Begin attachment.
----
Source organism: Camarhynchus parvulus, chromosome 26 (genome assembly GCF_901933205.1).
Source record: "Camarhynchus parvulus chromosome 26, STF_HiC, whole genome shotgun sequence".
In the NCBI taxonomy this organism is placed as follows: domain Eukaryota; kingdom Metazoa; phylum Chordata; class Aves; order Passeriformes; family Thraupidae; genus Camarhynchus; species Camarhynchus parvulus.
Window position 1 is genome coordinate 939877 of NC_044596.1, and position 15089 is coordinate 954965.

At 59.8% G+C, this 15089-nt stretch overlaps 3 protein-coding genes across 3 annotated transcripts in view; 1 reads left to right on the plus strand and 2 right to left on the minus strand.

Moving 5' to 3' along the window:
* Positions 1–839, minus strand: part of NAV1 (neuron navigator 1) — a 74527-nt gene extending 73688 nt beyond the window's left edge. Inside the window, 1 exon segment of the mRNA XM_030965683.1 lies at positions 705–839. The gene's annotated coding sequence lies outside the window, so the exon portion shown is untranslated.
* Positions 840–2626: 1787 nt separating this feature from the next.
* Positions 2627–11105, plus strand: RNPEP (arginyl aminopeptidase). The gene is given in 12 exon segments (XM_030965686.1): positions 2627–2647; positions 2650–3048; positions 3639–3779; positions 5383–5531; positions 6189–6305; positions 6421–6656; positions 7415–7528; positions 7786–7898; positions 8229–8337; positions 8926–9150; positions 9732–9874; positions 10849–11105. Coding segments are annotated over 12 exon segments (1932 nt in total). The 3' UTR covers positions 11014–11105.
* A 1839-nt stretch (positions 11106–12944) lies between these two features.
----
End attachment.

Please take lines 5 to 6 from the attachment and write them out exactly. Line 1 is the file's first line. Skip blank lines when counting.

At 59.8% G+C, this 15089-nt stretch overlaps 3 protein-coding genes across 3 annotated transcripts in view; 1 reads left to right on the plus strand and 2 right to left on the minus strand.

Moving 5' to 3' along the window: